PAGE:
past tense

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Jesse Huang

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(1) He said he will come. (right?)

(2) He said he would come.

What's the difference between them? :?
 

shane

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On the surface of it, I'd say the first one implies that he hasn't yet come, but he will, whereas the second implies that he said he was going to come, but he didn't.

I'm sure others will add their opinions soon. ;)
 

RonBee

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My opinion is that Shane is right.

:wink:
 

MikeNewYork

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Jesse Huang said:
(1) He said he will come. (right?)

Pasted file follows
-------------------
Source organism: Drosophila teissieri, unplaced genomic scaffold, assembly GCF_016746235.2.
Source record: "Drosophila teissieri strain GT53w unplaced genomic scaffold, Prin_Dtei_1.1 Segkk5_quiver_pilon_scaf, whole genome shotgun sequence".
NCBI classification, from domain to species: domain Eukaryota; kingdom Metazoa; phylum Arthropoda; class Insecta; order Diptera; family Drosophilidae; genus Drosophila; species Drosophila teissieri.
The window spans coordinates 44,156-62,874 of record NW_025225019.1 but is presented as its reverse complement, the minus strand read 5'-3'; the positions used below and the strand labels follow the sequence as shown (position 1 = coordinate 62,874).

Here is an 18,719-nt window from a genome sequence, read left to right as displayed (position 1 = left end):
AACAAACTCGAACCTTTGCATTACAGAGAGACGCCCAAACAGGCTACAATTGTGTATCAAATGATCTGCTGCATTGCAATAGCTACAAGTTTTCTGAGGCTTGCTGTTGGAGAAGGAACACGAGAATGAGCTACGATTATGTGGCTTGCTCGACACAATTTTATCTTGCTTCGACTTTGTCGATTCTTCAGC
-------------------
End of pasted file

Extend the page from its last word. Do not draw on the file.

(2) He said he would come.

What's the difference between them? :?

They can both mean the very same thing. This brings us to "reported speech". In most cases, when one reports what another has said, one backshifts the entire sentence to past tense. An exception would be "early" reported speech, when the report comes soon after the original statement.

Let's say that Mary invites John to a party and John says "Yes, I will come." If Mary turns to Sally and reports, she may say "John says/said that he will come. Several hours later, "John says he will come" no longer works very well. At that point, Mary would say "John said that he will/would come." After more time elapses, perhaps the following day, it would be more likely to say "John said that he would come." "Would" here is being used as the past tense of "will", not as a sign of a conditional. There are many variations of this area of English.
 
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